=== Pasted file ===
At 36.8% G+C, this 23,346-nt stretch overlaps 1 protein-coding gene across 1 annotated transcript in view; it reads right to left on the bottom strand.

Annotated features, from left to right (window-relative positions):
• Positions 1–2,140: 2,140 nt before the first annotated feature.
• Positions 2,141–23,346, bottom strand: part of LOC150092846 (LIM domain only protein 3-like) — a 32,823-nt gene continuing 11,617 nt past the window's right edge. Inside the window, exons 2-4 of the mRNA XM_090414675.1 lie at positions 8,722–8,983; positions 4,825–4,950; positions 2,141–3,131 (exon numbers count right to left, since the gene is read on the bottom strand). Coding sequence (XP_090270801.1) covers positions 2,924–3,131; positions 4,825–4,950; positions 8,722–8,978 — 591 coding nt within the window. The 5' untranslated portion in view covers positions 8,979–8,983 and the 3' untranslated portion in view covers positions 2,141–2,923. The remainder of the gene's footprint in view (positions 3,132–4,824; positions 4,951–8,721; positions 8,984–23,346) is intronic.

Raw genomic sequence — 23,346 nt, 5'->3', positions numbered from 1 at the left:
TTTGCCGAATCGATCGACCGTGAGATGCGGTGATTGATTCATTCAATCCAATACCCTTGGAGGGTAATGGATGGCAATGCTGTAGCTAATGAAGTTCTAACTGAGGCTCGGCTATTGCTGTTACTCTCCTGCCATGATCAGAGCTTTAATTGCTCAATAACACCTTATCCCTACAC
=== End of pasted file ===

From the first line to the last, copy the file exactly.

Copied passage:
At 36.8% G+C, this 23,346-nt stretch overlaps 1 protein-coding gene across 1 annotated transcript in view; it reads right to left on the bottom strand.

Annotated features, from left to right (window-relative positions):
• Positions 1–2,140: 2,140 nt before the first annotated feature.
• Positions 2,141–23,346, bottom strand: part of LOC150092846 (LIM domain only protein 3-like) — a 32,823-nt gene continuing 11,617 nt past the window's right edge. Inside the window, exons 2-4 of the mRNA XM_090414675.1 lie at positions 8,722–8,983; positions 4,825–4,950; positions 2,141–3,131 (exon numbers count right to left, since the gene is read on the bottom strand). Coding sequence (XP_090270801.1) covers positions 2,924–3,131; positions 4,825–4,950; positions 8,722–8,978 — 591 coding nt within the window. The 5' untranslated portion in view covers positions 8,979–8,983 and the 3' untranslated portion in view covers positions 2,141–2,923. The remainder of the gene's footprint in view (positions 3,132–4,824; positions 4,951–8,721; positions 8,984–23,346) is intronic.

Raw genomic sequence — 23,346 nt, 5'->3', positions numbered from 1 at the left:
TTTGCCGAATCGATCGACCGTGAGATGCGGTGATTGATTCATTCAATCCAATACCCTTGGAGGGTAATGGATGGCAATGCTGTAGCTAATGAAGTTCTAACTGAGGCTCGGCTATTGCTGTTACTCTCCTGCCATGATCAGAGCTTTAATTGCTCAATAACACCTTATCCCTACAC